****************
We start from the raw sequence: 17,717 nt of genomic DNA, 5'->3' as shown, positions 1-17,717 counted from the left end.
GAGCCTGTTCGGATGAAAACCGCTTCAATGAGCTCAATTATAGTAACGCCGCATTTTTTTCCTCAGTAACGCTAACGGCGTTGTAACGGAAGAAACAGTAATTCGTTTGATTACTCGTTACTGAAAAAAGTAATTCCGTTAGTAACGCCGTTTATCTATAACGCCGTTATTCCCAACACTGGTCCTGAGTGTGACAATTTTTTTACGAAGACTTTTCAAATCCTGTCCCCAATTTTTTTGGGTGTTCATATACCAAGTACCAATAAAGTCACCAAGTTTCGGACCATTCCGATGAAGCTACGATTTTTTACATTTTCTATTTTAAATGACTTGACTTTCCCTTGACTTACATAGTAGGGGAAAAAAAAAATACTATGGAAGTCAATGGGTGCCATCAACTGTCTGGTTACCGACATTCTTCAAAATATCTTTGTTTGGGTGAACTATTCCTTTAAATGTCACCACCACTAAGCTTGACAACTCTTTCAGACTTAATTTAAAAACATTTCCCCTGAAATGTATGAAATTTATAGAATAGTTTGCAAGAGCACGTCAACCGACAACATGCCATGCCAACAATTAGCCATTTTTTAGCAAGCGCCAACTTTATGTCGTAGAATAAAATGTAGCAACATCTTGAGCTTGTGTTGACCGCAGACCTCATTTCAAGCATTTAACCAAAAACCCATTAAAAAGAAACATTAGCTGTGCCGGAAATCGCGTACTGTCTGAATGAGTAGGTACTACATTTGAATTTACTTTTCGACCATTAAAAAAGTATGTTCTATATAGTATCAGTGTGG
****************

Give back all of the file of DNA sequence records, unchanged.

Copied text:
We start from the raw sequence: 17,717 nt of genomic DNA, 5'->3' as shown, positions 1-17,717 counted from the left end.
GAGCCTGTTCGGATGAAAACCGCTTCAATGAGCTCAATTATAGTAACGCCGCATTTTTTTCCTCAGTAACGCTAACGGCGTTGTAACGGAAGAAACAGTAATTCGTTTGATTACTCGTTACTGAAAAAAGTAATTCCGTTAGTAACGCCGTTTATCTATAACGCCGTTATTCCCAACACTGGTCCTGAGTGTGACAATTTTTTTACGAAGACTTTTCAAATCCTGTCCCCAATTTTTTTGGGTGTTCATATACCAAGTACCAATAAAGTCACCAAGTTTCGGACCATTCCGATGAAGCTACGATTTTTTACATTTTCTATTTTAAATGACTTGACTTTCCCTTGACTTACATAGTAGGGGAAAAAAAAAATACTATGGAAGTCAATGGGTGCCATCAACTGTCTGGTTACCGACATTCTTCAAAATATCTTTGTTTGGGTGAACTATTCCTTTAAATGTCACCACCACTAAGCTTGACAACTCTTTCAGACTTAATTTAAAAACATTTCCCCTGAAATGTATGAAATTTATAGAATAGTTTGCAAGAGCACGTCAACCGACAACATGCCATGCCAACAATTAGCCATTTTTTAGCAAGCGCCAACTTTATGTCGTAGAATAAAATGTAGCAACATCTTGAGCTTGTGTTGACCGCAGACCTCATTTCAAGCATTTAACCAAAAACCCATTAAAAAGAAACATTAGCTGTGCCGGAAATCGCGTACTGTCTGAATGAGTAGGTACTACATTTGAATTTACTTTTCGACCATTAAAAAAGTATGTTCTATATAGTATCAGTGTGG